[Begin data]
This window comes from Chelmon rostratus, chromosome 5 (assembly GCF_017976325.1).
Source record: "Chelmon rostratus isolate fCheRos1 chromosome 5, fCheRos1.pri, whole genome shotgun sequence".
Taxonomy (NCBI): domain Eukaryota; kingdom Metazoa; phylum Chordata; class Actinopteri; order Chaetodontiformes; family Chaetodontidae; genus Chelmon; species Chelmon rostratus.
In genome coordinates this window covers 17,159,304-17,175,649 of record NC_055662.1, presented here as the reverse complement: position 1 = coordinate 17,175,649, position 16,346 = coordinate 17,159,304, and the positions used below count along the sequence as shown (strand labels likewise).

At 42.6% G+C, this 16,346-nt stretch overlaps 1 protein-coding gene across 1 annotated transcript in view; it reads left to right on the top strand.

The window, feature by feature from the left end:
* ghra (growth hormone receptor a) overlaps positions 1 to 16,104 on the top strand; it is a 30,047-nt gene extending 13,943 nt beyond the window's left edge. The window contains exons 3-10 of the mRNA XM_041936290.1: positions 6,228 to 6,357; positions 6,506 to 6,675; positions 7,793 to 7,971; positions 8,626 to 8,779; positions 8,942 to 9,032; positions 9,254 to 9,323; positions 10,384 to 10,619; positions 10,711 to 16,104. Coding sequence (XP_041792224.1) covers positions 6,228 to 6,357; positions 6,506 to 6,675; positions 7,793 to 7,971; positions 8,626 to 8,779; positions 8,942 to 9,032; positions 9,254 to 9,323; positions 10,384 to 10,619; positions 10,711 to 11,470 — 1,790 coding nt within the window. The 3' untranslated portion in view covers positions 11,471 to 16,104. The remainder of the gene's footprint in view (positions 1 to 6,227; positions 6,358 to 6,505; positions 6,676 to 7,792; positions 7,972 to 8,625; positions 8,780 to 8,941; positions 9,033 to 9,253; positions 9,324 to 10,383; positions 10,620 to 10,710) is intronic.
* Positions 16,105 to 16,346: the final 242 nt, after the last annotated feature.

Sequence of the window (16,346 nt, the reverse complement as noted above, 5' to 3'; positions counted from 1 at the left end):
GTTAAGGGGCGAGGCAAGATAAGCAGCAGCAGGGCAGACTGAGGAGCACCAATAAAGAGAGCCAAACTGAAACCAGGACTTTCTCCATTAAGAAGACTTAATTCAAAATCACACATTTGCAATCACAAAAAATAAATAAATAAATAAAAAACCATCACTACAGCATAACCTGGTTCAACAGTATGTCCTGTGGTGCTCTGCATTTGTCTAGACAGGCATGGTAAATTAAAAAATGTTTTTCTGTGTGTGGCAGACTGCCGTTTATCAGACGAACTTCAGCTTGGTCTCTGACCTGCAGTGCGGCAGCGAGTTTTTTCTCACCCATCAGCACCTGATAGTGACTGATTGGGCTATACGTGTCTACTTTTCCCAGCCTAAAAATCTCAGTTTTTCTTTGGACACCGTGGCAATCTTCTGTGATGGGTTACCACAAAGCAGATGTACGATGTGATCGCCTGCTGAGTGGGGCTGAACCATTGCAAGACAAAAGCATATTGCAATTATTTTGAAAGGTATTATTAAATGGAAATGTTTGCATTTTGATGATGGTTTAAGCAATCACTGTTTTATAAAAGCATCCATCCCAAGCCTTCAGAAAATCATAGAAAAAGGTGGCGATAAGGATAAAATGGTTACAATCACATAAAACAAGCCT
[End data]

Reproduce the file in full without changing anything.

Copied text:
This window comes from Chelmon rostratus, chromosome 5 (assembly GCF_017976325.1).
Source record: "Chelmon rostratus isolate fCheRos1 chromosome 5, fCheRos1.pri, whole genome shotgun sequence".
Taxonomy (NCBI): domain Eukaryota; kingdom Metazoa; phylum Chordata; class Actinopteri; order Chaetodontiformes; family Chaetodontidae; genus Chelmon; species Chelmon rostratus.
In genome coordinates this window covers 17,159,304-17,175,649 of record NC_055662.1, presented here as the reverse complement: position 1 = coordinate 17,175,649, position 16,346 = coordinate 17,159,304, and the positions used below count along the sequence as shown (strand labels likewise).

At 42.6% G+C, this 16,346-nt stretch overlaps 1 protein-coding gene across 1 annotated transcript in view; it reads left to right on the top strand.

The window, feature by feature from the left end:
* ghra (growth hormone receptor a) overlaps positions 1 to 16,104 on the top strand; it is a 30,047-nt gene extending 13,943 nt beyond the window's left edge. The window contains exons 3-10 of the mRNA XM_041936290.1: positions 6,228 to 6,357; positions 6,506 to 6,675; positions 7,793 to 7,971; positions 8,626 to 8,779; positions 8,942 to 9,032; positions 9,254 to 9,323; positions 10,384 to 10,619; positions 10,711 to 16,104. Coding sequence (XP_041792224.1) covers positions 6,228 to 6,357; positions 6,506 to 6,675; positions 7,793 to 7,971; positions 8,626 to 8,779; positions 8,942 to 9,032; positions 9,254 to 9,323; positions 10,384 to 10,619; positions 10,711 to 11,470 — 1,790 coding nt within the window. The 3' untranslated portion in view covers positions 11,471 to 16,104. The remainder of the gene's footprint in view (positions 1 to 6,227; positions 6,358 to 6,505; positions 6,676 to 7,792; positions 7,972 to 8,625; positions 8,780 to 8,941; positions 9,033 to 9,253; positions 9,324 to 10,383; positions 10,620 to 10,710) is intronic.
* Positions 16,105 to 16,346: the final 242 nt, after the last annotated feature.

Sequence of the window (16,346 nt, the reverse complement as noted above, 5' to 3'; positions counted from 1 at the left end):
GTTAAGGGGCGAGGCAAGATAAGCAGCAGCAGGGCAGACTGAGGAGCACCAATAAAGAGAGCCAAACTGAAACCAGGACTTTCTCCATTAAGAAGACTTAATTCAAAATCACACATTTGCAATCACAAAAAATAAATAAATAAATAAAAAACCATCACTACAGCATAACCTGGTTCAACAGTATGTCCTGTGGTGCTCTGCATTTGTCTAGACAGGCATGGTAAATTAAAAAATGTTTTTCTGTGTGTGGCAGACTGCCGTTTATCAGACGAACTTCAGCTTGGTCTCTGACCTGCAGTGCGGCAGCGAGTTTTTTCTCACCCATCAGCACCTGATAGTGACTGATTGGGCTATACGTGTCTACTTTTCCCAGCCTAAAAATCTCAGTTTTTCTTTGGACACCGTGGCAATCTTCTGTGATGGGTTACCACAAAGCAGATGTACGATGTGATCGCCTGCTGAGTGGGGCTGAACCATTGCAAGACAAAAGCATATTGCAATTATTTTGAAAGGTATTATTAAATGGAAATGTTTGCATTTTGATGATGGTTTAAGCAATCACTGTTTTATAAAAGCATCCATCCCAAGCCTTCAGAAAATCATAGAAAAAGGTGGCGATAAGGATAAAATGGTTACAATCACATAAAACAAGCCT